Meteorologists predict blue skies - and drought - ahead for Seychelles as southeast winds approach
Sunny with blue skies - this is the weather the Seychelles National Meteorological Services have predicted for the next six months as the seasonal southeast trade winds approach, bringing with them slightly cooler temperatures (Gerard Larose, STB)
(Seychelles News Agency) - The showers currently passing over the Indian Ocean archipelago of Seychelles may soon be giving way to blue skies without heavy clouds - this is what the Seychelles National Meteorological Services has forecast for much of the next six months.
"In recent days the southeast monsoon has begun to make an appearance, but will be effective only in mid-May," the Met Office's chief meteorologist, Vincent Amélie, told SNA.
This year, in the absence of unforseen weather phenomena, it should be a normal season, he added, without rain.
The upside of the drier conditions is that temperatures are likely to become more bearable.
As the archipelago of 115 islands situated just a few degrees south of the equator does not have seasons of spring, summer, autumn or winter, the southeast monsoon is generally considered by the 90,000 inhabitants of the Seychelles as the cooler season, with temperatures around 29 degrees during the day.
The Seychelles' southeast trade winds prevail from May to October, until the wind reverses in the opposite direction. By November each year the northwest monsoon starts to arrive, bringing with it heavy rainstorms and hot, humid conditions.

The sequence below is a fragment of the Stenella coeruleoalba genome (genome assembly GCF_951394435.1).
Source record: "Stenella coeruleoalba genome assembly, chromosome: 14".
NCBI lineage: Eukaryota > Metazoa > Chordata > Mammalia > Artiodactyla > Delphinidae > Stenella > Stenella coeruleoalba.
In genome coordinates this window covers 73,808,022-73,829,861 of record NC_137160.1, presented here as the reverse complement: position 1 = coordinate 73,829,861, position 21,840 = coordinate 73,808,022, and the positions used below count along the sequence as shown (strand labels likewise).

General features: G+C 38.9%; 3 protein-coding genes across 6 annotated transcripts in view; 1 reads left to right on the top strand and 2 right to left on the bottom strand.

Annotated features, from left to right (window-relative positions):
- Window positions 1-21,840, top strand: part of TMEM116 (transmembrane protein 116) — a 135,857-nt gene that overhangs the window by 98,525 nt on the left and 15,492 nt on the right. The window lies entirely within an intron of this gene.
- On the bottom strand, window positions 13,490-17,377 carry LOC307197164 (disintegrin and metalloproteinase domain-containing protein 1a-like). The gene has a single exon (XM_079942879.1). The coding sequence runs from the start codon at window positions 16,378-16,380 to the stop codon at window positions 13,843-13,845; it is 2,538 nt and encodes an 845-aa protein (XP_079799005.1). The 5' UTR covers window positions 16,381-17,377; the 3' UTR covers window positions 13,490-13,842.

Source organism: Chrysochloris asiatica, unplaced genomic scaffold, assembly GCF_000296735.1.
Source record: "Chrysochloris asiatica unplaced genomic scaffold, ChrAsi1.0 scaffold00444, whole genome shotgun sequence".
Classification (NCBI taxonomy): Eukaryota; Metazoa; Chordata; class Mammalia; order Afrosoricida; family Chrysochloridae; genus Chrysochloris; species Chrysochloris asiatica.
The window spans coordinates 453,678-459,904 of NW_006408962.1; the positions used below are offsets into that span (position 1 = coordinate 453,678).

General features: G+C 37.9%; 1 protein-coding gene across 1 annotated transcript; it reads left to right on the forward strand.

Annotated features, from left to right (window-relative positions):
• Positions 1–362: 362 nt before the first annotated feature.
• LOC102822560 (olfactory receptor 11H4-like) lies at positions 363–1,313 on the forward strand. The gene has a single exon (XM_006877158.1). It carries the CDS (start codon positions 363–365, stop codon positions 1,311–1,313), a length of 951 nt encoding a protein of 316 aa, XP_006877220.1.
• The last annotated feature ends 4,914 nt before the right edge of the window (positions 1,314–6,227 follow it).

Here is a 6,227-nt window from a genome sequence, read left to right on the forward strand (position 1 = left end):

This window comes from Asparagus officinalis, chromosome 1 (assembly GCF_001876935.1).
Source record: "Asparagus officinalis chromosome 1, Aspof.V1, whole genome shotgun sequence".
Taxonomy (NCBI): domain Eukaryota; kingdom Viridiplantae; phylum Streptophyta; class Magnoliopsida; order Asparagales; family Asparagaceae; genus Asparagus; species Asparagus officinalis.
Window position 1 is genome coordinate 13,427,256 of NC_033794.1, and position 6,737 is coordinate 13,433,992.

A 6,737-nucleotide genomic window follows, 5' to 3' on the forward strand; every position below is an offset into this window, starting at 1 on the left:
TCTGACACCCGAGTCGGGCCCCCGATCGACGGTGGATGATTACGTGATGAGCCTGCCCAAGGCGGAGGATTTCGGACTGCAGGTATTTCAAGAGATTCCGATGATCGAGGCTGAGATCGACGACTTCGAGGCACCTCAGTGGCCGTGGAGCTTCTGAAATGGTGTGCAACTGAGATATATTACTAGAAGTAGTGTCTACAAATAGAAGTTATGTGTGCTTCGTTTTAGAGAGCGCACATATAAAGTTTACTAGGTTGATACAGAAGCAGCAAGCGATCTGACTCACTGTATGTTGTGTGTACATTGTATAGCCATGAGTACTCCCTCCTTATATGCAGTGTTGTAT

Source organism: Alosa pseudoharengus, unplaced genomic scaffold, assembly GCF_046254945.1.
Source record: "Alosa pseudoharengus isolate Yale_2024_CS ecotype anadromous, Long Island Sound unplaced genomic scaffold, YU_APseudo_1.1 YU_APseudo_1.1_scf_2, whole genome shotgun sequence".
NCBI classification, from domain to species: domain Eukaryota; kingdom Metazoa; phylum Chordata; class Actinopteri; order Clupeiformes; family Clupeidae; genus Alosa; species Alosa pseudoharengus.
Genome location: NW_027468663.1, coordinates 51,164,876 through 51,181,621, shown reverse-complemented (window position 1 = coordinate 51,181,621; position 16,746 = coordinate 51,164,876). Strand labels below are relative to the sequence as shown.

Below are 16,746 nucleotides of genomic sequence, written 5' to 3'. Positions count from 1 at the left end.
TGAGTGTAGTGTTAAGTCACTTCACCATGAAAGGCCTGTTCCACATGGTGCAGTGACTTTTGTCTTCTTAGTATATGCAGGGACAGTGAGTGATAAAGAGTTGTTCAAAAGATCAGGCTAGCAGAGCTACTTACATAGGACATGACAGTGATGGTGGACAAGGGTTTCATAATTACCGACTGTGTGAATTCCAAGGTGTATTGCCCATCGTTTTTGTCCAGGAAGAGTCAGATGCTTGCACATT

"The [average] present temperatures of 32 degrees will gradually drop to 30 degrees due to winds coming from the south pole," said Amélie.
The Seychelles islands have not been spared the effects of rising global temperatures, as March 2015 has been one of the hottest in the last 10 years with an average temperature of 31.6 degrees, according to figures provided by the Seychelles National Meteorological Services.
The hottest month ever experienced in the Seychelles was seen in April 1998 with an average temperature of 32.5 degrees.
During this year, the world experienced a 'super El-Nino' weather phenomenon, which caused around 90 percent of corals in Seychelles to bleach under the influence of the hotter sea temperatures.
For tourists who come to the archipelago, it is the ideal time to visit, but for residents, the change in seasons will result in other difficulties, brought on by a period of drought.
"If there is rain it will be just from passing clouds," predicted Amelie.
The Met Office has already informed other government departments to take necessary measures to cope with the forthcoming drought.
The Public Utilities Corporation (PUC) imposes water cuts and restrictions during this season every year, to prevent a situation where the country is left without water, and announcements on water restrictions in most districts have already been made this week.
The Met Office says it soon plans to release a comprehensive report on the weather for the next six months.